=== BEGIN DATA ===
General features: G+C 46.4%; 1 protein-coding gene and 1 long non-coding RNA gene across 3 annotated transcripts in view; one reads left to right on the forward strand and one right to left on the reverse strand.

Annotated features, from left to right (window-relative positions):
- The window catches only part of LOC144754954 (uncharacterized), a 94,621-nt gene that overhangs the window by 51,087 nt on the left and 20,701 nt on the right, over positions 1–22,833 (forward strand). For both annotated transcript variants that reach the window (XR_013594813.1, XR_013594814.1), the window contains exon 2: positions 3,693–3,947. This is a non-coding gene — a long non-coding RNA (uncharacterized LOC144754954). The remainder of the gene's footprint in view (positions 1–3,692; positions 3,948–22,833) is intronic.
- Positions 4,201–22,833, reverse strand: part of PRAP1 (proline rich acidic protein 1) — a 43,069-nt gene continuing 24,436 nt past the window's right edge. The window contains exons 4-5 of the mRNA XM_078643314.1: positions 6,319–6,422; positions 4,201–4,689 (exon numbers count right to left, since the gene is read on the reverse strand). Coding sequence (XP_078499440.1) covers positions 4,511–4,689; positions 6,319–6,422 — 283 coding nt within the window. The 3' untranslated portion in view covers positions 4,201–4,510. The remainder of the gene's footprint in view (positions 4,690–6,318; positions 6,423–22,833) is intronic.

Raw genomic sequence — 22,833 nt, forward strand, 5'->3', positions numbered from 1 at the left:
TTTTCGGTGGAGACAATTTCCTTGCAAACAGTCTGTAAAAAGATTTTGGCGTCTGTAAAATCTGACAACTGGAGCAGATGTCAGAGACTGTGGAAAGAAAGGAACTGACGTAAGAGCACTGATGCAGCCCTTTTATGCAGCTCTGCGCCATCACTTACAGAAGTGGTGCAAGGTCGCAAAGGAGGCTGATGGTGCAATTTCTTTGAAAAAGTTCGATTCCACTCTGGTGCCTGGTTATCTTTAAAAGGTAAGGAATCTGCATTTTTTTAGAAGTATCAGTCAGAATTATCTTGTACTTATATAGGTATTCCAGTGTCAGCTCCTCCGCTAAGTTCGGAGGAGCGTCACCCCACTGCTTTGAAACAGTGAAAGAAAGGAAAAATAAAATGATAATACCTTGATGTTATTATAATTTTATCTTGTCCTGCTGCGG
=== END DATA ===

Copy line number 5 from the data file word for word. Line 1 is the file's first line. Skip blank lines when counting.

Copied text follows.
Raw genomic sequence — 22,833 nt, forward strand, 5'->3', positions numbered from 1 at the left: